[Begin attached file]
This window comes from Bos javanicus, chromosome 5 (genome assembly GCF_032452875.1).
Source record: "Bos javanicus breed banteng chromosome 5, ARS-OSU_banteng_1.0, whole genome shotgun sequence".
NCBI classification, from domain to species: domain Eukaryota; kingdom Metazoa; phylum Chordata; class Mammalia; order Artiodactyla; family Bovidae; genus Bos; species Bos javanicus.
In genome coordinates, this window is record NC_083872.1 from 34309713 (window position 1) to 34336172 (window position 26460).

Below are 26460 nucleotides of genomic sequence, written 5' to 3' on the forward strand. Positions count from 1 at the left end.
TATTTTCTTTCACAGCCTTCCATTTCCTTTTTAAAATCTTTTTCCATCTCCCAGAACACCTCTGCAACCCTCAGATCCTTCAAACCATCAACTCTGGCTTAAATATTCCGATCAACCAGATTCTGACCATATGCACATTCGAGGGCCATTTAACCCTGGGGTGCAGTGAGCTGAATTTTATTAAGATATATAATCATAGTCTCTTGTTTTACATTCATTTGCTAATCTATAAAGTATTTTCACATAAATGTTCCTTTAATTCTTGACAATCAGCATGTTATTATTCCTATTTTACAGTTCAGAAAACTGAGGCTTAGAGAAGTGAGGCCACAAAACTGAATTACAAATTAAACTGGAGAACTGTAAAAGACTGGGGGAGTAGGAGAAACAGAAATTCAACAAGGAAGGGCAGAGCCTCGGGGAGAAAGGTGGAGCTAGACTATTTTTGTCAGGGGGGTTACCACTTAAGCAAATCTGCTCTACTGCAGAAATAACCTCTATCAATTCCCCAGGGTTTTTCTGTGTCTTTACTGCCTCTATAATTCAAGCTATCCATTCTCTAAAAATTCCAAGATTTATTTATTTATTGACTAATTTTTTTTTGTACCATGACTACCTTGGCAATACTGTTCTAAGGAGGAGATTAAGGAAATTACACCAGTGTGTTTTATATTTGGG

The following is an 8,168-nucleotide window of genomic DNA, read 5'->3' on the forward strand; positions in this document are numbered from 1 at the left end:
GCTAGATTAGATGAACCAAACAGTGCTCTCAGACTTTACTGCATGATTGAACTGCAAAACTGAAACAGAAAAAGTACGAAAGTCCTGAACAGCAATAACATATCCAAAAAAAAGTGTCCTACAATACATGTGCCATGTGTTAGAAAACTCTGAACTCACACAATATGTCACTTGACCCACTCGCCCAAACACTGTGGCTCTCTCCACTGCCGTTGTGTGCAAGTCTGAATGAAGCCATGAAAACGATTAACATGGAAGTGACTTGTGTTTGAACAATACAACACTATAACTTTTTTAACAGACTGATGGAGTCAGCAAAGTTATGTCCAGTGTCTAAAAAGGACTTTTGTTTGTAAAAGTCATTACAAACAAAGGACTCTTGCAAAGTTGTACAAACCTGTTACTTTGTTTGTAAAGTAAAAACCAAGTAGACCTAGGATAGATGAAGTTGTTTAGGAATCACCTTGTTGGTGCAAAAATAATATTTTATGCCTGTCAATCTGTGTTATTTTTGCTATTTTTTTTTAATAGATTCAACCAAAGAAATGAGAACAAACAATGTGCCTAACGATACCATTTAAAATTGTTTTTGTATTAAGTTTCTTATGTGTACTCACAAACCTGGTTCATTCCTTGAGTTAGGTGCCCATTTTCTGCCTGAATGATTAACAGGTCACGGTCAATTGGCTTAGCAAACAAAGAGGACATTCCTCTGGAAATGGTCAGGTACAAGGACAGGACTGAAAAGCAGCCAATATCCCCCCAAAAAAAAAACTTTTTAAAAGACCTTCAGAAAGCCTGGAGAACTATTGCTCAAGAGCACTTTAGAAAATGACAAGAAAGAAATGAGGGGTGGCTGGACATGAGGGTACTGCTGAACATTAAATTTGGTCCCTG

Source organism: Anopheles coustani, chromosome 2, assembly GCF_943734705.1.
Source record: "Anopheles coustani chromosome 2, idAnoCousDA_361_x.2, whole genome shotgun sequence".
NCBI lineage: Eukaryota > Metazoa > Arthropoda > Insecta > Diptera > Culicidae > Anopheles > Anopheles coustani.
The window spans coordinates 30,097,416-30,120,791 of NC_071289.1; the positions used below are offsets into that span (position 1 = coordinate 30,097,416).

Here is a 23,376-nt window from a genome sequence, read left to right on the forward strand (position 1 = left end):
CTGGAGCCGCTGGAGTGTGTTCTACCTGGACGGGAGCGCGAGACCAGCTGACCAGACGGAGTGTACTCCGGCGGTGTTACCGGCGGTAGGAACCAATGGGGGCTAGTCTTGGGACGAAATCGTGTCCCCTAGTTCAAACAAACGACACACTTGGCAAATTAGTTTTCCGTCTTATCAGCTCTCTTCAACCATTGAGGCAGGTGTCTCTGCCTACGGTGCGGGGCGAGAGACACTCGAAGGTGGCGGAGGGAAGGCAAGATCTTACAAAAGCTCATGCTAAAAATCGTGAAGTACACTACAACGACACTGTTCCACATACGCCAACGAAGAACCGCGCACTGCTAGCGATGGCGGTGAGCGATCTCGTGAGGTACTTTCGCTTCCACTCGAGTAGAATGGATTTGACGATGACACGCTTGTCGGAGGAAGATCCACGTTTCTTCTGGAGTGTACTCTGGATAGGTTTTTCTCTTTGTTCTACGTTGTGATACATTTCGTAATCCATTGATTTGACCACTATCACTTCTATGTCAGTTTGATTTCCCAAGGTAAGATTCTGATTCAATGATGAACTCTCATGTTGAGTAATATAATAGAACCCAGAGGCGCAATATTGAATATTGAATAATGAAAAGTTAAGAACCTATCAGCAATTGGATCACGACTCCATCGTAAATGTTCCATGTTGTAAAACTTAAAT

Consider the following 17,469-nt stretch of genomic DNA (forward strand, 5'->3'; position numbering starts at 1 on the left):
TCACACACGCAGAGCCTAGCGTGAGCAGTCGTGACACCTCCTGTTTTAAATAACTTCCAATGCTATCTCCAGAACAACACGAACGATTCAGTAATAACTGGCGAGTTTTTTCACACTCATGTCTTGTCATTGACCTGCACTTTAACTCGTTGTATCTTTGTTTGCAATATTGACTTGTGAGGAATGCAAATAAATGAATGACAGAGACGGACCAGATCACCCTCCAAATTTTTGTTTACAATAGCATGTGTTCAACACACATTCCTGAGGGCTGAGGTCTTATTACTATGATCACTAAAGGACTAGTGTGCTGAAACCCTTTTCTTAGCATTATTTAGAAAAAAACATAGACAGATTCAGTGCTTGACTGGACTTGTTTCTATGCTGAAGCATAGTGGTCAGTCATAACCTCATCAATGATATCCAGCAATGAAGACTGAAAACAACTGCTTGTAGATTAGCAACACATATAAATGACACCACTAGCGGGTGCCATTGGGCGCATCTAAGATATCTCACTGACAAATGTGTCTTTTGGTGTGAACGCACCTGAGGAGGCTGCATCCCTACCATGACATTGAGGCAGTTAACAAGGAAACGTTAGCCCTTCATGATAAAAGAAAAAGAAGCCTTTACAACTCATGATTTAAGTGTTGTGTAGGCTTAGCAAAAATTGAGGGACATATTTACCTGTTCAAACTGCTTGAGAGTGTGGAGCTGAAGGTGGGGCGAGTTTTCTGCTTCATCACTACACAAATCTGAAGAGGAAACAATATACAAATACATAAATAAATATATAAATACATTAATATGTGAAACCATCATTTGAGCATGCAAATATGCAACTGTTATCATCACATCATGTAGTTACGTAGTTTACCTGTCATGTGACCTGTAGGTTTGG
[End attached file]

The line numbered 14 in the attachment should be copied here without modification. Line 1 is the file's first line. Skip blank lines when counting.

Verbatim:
CTGGAGCCGCTGGAGTGTGTTCTACCTGGACGGGAGCGCGAGACCAGCTGACCAGACGGAGTGTACTCCGGCGGTGTTACCGGCGGTAGGAACCAATGGGGGCTAGTCTTGGGACGAAATCGTGTCCCCTAGTTCAAACAAACGACACACTTGGCAAATTAGTTTTCCGTCTTATCAGCTCTCTTCAACCATTGAGGCAGGTGTCTCTGCCTACGGTGCGGGGCGAGAGACACTCGAAGGTGGCGGAGGGAAGGCAAGATCTTACAAAAGCTCATGCTAAAAATCGTGAAGTACACTACAACGACACTGTTCCACATACGCCAACGAAGAACCGCGCACTGCTAGCGATGGCGGTGAGCGATCTCGTGAGGTACTTTCGCTTCCACTCGAGTAGAATGGATTTGACGATGACACGCTTGTCGGAGGAAGATCCACGTTTCTTCTGGAGTGTACTCTGGATAGGTTTTTCTCTTTGTTCTACGTTGTGATACATTTCGTAATCCATTGATTTGACCACTATCACTTCTATGTCAGTTTGATTTCCCAAGGTAAGATTCTGATTCAATGATGAACTCTCATGTTGAGTAATATAATAGAACCCAGAGGCGCAATATTGAATATTGAATAATGAAAAGTTAAGAACCTATCAGCAATTGGATCACGACTCCATCGTAAATGTTCCATGTTGTAAAACTTAAAT